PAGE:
In the world of helping your fellow motorist, flashing your headlights to oncoming traffic to alert them of a speed trap used to put yourself at risk of getting a ticket . For years, Florida law enforcement have use various laws from interfering with a police investigation to improper use of vehicle equipment to tag those warning others to slow down. Starting in 2013, flashing your headlights to alert oncoming drivers that police are lurking on the roadside ahead will no longer be illegal in Florida.
This all came about because of a law suit filed against the Florida Highway Patrol, who issued a ticket for high-beam flashing to Erich Campbell of Land O' Lakes. FHP says he was was cited for violating an existing law that says "flashing lights are prohibited on vehicles" except for turn signals.
The lawsuit contends the Highway Patrol had been misinterpreting that provision in Florida's traffic code because it was meant only to ban drivers from having strobes or official-looking emergency vehicle lights on their cars and trucks.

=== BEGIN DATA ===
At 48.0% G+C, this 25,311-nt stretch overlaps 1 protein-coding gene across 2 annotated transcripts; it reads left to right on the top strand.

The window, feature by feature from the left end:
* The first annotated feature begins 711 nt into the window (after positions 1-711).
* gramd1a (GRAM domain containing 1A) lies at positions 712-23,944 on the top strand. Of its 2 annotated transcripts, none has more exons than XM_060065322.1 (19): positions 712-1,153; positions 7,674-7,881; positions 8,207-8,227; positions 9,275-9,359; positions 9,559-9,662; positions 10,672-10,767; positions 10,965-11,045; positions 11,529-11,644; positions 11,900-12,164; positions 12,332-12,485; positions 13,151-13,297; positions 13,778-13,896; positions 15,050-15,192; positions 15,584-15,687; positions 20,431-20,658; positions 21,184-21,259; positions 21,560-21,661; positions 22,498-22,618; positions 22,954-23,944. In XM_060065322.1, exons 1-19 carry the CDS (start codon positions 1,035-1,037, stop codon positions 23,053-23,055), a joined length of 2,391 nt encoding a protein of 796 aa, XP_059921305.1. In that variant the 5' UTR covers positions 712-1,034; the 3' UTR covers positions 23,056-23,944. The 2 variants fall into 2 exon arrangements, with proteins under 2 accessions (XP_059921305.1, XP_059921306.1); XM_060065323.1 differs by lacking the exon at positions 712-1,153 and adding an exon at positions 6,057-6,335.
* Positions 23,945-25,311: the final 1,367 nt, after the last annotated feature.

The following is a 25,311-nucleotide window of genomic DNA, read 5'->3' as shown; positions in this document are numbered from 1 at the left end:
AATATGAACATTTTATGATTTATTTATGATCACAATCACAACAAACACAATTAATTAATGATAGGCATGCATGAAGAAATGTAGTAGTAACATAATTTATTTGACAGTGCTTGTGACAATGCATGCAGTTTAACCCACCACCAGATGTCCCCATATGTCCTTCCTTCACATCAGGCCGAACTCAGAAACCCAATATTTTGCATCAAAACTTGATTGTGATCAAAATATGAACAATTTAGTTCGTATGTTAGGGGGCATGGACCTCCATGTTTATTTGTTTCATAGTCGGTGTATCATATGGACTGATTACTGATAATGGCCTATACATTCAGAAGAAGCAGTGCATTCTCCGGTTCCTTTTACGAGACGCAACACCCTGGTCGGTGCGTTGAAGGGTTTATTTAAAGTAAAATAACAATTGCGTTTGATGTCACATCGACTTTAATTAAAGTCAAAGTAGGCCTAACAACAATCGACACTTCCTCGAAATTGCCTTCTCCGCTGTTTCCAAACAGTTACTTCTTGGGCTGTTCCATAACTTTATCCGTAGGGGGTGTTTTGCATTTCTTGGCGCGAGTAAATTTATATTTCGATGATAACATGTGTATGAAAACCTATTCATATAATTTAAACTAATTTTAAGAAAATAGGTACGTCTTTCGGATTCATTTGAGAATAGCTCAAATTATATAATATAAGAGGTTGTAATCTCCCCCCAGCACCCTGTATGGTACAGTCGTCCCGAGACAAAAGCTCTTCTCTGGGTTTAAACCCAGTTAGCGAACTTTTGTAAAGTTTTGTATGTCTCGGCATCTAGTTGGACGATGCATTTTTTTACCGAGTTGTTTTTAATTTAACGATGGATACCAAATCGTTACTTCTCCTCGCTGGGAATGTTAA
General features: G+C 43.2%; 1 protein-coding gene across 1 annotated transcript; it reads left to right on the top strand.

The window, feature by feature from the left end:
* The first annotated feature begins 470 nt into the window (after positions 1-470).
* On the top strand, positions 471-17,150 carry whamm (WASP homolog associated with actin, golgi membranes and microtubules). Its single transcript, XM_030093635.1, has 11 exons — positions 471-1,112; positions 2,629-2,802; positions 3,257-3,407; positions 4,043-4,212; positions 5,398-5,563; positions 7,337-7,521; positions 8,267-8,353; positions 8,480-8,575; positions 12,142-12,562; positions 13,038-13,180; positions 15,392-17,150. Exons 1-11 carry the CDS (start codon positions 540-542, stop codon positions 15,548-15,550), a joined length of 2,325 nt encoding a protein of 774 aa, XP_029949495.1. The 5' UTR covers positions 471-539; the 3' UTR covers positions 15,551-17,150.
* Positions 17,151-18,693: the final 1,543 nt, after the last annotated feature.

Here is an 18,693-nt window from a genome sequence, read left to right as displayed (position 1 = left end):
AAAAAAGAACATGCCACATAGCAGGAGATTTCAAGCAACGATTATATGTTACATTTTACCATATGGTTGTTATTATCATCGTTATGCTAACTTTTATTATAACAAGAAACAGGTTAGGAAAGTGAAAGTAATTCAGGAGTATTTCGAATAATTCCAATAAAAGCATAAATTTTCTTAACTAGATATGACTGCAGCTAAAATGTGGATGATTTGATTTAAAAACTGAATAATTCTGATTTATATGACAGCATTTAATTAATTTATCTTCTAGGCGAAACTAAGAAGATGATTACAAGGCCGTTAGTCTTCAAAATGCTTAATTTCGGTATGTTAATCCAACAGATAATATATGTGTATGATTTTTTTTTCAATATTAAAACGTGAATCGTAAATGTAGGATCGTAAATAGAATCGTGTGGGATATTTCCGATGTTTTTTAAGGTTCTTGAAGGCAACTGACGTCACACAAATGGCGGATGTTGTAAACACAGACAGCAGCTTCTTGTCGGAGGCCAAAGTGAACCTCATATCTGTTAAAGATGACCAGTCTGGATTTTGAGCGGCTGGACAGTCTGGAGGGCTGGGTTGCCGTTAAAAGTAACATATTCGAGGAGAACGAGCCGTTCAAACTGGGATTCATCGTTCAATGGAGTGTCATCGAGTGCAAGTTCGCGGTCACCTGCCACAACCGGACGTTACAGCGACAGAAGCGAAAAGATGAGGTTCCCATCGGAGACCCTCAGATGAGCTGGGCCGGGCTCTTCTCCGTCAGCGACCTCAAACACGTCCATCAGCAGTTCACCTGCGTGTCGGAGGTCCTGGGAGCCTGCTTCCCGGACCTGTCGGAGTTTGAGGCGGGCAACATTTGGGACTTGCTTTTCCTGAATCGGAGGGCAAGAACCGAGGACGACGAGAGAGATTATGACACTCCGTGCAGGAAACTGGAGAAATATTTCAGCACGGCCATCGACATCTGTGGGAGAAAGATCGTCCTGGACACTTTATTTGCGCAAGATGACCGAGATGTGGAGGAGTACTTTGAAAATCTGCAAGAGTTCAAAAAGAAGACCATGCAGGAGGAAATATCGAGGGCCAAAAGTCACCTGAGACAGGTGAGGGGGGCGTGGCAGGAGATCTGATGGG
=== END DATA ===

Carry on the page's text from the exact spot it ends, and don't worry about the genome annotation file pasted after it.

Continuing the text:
To clear up any ambiguity, the new law amends that provision to specifically allow motorists to flash their headlights at an oncoming vehicle regardless of intent.
But before you flash your high beams in celebration, know there are still plenty of laws on the books that could cost you a ticket. Attorney J. Marcus Jones says police still can use other sections of Florida's traffic code to ticket motorists for flashing their headlights. Those provisions include prohibitions against using high beams within 500 feet of an oncoming vehicle or within 300 feet of a vehicle ahead. The new exception for flashing headlights doesn't apply to those parts of the traffic code, Jones said.
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